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Premiership ditches Setanta

last updated Friday 19th June 2009, 7:43 PM


Setanta will lose its two packages of games for 2009/10 season

Troubled sports broadcaster Setanta has failed to pay the latest chunk of the £30m it owes the English Premier League, and will now lose the rights.

The League has threatened to sell the rights to the 46 live matches Setanta has for the 2009/2010 season if the broadcaster failed to make the payment.

It will now put the rights out to auction, with offers needed by Monday.

A potential rescue deal, led by a US investor who had proposed buying 51% of Setanta, fell through.

The Premier League said it had "been working with Setanta for some time to help them continue as the broadcaster of 46 English live matches for the 2009/10 season".

The Premier League, in agreement with Setanta, stipulated that certain contractual requirements had to be met on or before Friday, 19 June, "to allow the preparations for the 2009/10 season to continue unaffected".

The league added: "It is with considerable regret that we announce that Setanta has been unable to meet their obligations. As such the existing licence agreement between us has been terminated with immediate effect."

The Premier League will now go ahead and auction the 46 UK live matches for the 2009/10 season.

Late last week, Access Industries, controlled by the US investor Len Blavatnik, tabled a £20m bid for a 51% share in Setanta.

It had been hoped Access could lead a consortium of investors to provide fresh funding for Setanta.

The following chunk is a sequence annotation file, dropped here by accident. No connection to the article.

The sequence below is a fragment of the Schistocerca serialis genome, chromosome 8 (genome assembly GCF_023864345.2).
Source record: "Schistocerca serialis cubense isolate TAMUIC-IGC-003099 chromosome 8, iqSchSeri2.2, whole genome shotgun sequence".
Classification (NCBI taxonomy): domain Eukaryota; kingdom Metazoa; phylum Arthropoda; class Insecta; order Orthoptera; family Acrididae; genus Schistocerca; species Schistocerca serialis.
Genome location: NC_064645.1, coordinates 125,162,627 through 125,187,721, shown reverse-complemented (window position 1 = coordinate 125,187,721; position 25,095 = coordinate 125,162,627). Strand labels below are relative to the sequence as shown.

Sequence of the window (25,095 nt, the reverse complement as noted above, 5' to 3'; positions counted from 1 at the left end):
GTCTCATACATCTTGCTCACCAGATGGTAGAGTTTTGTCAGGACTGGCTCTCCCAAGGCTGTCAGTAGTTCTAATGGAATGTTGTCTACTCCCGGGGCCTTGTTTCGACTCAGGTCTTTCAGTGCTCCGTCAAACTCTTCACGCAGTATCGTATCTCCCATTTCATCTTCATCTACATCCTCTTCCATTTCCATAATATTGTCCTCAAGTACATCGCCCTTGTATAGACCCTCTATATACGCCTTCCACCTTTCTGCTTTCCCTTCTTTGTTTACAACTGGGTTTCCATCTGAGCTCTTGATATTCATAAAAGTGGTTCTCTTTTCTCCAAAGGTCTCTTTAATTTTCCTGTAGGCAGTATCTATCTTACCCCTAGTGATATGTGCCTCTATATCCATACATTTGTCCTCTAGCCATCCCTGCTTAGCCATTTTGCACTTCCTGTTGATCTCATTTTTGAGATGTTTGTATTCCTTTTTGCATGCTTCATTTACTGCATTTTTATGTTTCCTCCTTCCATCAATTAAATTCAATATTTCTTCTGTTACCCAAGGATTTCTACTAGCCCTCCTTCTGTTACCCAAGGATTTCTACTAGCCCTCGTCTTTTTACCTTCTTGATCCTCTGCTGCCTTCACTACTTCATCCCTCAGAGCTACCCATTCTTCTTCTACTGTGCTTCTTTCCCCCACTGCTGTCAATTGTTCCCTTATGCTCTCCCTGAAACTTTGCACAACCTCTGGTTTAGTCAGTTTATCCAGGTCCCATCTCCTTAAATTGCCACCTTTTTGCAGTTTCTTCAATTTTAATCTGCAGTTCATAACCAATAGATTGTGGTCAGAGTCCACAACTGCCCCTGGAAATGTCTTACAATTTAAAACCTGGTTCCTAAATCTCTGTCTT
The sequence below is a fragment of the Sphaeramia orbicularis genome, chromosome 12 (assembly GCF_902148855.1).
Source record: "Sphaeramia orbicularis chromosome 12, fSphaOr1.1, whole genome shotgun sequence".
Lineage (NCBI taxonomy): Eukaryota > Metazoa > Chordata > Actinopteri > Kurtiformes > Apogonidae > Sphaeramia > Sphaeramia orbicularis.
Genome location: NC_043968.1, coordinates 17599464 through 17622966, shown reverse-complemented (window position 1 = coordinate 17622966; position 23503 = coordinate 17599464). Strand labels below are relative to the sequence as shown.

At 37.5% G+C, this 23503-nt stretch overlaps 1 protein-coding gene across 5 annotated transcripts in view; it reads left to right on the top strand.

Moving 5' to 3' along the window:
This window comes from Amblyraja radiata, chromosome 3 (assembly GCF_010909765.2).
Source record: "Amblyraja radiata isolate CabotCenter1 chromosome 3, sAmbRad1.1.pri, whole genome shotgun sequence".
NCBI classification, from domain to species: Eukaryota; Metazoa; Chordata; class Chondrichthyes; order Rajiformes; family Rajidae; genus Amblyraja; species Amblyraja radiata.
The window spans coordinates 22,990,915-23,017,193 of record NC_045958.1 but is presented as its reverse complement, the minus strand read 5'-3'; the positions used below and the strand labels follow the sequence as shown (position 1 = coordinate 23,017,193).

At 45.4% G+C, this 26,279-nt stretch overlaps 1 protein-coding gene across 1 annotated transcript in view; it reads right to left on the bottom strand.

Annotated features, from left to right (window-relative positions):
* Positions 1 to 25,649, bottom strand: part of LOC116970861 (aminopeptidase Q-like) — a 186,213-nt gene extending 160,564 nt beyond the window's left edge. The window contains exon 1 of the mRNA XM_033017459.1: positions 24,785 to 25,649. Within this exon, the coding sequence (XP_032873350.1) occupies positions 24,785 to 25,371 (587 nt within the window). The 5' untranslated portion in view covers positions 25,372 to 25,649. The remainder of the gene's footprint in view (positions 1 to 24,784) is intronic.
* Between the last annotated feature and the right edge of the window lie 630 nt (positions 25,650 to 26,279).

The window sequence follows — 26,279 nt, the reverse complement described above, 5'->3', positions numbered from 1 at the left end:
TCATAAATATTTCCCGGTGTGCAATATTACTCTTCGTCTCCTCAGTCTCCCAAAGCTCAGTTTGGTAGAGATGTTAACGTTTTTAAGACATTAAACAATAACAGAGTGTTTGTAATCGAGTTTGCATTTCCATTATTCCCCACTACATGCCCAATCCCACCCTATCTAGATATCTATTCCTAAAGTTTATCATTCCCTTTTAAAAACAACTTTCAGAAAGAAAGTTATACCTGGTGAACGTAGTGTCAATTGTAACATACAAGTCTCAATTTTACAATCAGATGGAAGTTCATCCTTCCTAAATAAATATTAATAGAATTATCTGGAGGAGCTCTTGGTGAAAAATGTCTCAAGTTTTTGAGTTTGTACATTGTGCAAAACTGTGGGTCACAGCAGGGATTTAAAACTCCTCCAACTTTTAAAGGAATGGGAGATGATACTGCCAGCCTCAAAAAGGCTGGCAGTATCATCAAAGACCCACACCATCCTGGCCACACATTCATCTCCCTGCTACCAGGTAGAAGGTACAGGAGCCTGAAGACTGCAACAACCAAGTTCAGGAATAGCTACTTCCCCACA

However Access has now said it was unable to proceed with a deal with Setanta.

It is understood that the deal faltered after it was revealed that there is a question mark over a reported £50m that Setanta is said to owe UK tax authorities.

"Access believed that this proposal could potentially have secured the future of the broadcaster for its customers, employees and for football, provided certain conditions required to put the business on a long-term viable footing were met," it said.

"Regrettably, despite intensive efforts on all sides over the past few days, and despite significant progress in a number of areas, there remain a number of issues which we have been unable to resolve within the time available.

"We are disappointed not to have been able to make this deal happen. Access remains committed to sports programming and will continue to explore opportunities in this area."

One of those which may be interest in acquiring Setanta's 46 games is Disney-owned sports channel ESPN.

ESPN would not comment directly on the new situation but said it continued "to be interested in rights where they are available and where they make business sense".

Meanwhile James Pickles, editor of industry newsletter TV Sports Markets, said that until Thursday there were expectations that Setanta would pull though.

"It's bad news for everyone - no one is a winner," he said, adding: "It's a disaster for rights holders."

He said it was bad news for Sky because having a competitor such as Setanta was beneficial to it from an EU regulatory perspective, which prevents one broadcaster owning all Premier League rights.

However Sky would be legally free to bid for one of Setanta's two packages of 23 games.

Last week Setanta reopened its website to new subscribers - having closed it for several days.

Setanta is running at an estimated loss of £100m a year, after missing subscriber targets.

The broadcaster has 1.2 million subscribers, 700,000 short of the 1.9million that industry experts believe they need to break even.

Attention will now shift onto Setanta's other contracts - such as those with the FA for England and FA Cup matches, the Scottish Premier League (SPL), and the Blue Square conference.

It recently missed a £3m payment due to the SPL - part of a four year deal worth £54m over four years from 2006 to 2010.

The company also owns rights to the PGA golf tour, as well as cricket and rugby union deals.






































































Source BBCSport

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